Today’s announcement from seven credit unions in the BC interior is a shocker and clear evidence that smaller, up country credit unions are in a strategic bind. The announcement says that formal talks are underway to explore the potential for a merger of the seven credit unions; Columbia Valley, Creston, East Kootenay, Grand Forks, Heritage, Kootenay and Nelson. Seven of BC’s 42 credit unions.
The release paints the initiative as ‘co-operation among co-operatives’, but that is not really the case unless the individual units retain substantial autonomy. While the release references co-operative principle #6 – ‘Co-operation among Co-operatives’, it ignores principle #1 – ‘Voluntary and Open Membership’. Independent consumer co-operatives may choose to federate in second tier co-ops. That is the co-operative model for business. Local ownership is retained and so is the ability to refine services to suit local demand. Members with similar interests retain democratic control.
Mergers is more the conventional model for business. Community ownership is lost, diluted within the larger entity. The shared or common interests of the membership grow thin, become generic. The level of consumer participation in governance is reduced, often dramatically. Services, pricing, and delivery channels are inevitably harmonized across the merged business.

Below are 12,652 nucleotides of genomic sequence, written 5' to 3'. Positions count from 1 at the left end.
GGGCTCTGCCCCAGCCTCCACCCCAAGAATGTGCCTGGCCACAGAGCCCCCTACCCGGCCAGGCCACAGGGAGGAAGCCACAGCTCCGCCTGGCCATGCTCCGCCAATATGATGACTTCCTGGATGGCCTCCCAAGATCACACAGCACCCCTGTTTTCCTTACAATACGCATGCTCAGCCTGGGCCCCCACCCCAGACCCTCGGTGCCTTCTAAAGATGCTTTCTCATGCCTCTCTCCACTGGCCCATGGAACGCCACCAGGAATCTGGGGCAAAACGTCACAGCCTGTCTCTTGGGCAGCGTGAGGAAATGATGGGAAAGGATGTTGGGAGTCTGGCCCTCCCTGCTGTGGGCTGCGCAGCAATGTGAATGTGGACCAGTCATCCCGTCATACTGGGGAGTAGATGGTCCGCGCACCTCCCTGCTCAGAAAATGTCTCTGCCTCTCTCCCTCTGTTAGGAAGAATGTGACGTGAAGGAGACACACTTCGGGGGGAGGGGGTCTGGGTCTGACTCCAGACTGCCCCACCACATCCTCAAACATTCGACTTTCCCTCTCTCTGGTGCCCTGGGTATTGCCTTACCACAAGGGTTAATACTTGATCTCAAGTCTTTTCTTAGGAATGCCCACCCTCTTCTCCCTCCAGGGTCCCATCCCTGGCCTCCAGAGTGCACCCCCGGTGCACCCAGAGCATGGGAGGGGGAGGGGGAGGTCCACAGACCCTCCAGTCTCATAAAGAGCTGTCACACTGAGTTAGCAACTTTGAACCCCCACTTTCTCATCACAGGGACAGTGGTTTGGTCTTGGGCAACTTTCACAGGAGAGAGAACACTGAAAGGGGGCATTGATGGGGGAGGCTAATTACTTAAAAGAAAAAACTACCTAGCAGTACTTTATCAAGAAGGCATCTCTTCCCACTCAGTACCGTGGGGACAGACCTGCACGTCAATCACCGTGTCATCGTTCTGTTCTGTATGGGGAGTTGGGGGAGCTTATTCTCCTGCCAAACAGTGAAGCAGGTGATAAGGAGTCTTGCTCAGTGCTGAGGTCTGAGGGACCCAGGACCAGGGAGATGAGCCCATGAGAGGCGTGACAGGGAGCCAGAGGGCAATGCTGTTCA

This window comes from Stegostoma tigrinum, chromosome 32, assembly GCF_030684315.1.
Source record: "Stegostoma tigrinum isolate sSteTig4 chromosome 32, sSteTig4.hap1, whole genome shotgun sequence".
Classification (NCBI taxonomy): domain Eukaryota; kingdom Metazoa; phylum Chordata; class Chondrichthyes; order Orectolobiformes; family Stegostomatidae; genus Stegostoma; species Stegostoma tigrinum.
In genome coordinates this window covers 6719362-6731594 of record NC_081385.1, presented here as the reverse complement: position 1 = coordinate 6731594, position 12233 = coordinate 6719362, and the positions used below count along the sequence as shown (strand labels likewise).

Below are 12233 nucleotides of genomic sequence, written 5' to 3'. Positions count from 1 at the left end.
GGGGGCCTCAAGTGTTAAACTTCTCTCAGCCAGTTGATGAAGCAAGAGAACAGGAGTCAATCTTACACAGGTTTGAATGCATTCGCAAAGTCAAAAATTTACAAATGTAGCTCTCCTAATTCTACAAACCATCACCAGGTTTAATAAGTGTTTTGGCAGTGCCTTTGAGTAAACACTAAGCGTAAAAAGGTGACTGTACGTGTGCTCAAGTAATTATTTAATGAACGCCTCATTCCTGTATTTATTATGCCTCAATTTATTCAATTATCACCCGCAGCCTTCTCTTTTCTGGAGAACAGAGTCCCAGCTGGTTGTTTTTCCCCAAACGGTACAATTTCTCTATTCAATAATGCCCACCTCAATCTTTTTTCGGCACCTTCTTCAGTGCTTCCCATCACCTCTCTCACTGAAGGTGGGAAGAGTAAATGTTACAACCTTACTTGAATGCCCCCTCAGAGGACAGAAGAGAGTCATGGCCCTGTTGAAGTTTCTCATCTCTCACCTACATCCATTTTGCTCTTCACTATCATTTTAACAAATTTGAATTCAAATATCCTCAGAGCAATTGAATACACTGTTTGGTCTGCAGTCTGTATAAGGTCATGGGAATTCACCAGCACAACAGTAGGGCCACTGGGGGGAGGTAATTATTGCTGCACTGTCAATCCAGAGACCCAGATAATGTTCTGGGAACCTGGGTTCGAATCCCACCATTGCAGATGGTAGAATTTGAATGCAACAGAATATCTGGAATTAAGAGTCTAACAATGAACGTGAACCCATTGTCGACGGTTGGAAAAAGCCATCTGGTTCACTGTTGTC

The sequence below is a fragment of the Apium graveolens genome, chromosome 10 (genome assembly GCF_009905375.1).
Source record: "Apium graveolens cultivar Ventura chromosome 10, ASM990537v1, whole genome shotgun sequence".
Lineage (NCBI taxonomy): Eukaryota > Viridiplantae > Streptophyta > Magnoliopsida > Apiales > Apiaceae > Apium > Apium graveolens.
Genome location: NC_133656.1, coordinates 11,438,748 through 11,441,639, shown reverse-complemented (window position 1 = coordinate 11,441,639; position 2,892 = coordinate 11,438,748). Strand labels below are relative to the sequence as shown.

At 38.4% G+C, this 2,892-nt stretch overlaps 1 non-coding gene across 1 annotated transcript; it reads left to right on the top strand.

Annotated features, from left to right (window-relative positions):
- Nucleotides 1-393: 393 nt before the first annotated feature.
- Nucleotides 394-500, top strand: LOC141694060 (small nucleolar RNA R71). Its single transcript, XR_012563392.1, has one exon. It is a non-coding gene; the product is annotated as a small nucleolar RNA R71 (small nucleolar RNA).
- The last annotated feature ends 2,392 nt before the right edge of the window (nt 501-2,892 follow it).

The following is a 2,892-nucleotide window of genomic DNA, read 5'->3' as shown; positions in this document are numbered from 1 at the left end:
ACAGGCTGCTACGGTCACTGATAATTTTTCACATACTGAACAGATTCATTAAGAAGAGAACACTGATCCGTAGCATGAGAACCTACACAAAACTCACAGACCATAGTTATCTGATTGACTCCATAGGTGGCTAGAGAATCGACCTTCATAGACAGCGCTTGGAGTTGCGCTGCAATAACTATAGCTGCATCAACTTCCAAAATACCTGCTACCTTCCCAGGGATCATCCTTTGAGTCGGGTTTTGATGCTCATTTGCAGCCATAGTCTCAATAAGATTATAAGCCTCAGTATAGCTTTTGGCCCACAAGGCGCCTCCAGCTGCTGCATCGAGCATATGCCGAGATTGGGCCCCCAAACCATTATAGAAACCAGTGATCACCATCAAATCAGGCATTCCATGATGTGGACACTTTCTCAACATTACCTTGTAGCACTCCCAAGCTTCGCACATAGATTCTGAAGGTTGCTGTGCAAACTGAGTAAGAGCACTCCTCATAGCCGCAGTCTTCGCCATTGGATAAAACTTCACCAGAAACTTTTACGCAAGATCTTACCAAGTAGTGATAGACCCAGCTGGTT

The public statement allows that much still has to be researched and negotiated. The text speaks of a business case. What is also needed is a ‘political case’. A business case will look mostly at operational efficiencies. That kind of approach will often lead one to choose a dictatorship over a democracy. The political question is real, we should realize that credit unions are political constructs built by their communities. That question is, “What organizational form will best serve the long-term interests of the community?” Accountability is key.
The published statement is a fairly direct comment on the failures of Central 1 Credit Union, the second tier level co-op that ties together all BC credit unions. Central 1 has been retreating from providing supports and secondary services to small credit unions over the past two decades. These are services not needed by large credit unions, who have increasingly had influence. Central 1 no longer effectively brokers the interests of the 30 or so small credit unions the way it once did. In the absence of a fully functional ‘co-op for credit unions’ these seven credit unions are left with a tough choice.
That choice is to co-operate or to consolidate. The latter has become the dominant model since the 1980’s; with examples such as Coast Capital, First West, and Coastal Community. The truly co-operative model is less clearly defined and more difficult to pursue. It would take political resolve and a vision that is broader than the commercial perspective that dominates our popular culture.
These credit unions have proud and noteworthy histories. For example, a few decades ago, Grand Forks and District Credit Union played a key role in retaining a sawmill locally by converting it to a co-op, retaining important jobs until the recession was over. That was just one example of how local credit unions can play important, responsive roles. I am curious to see how these seven credit unions, and their memberships deal with the issues before them.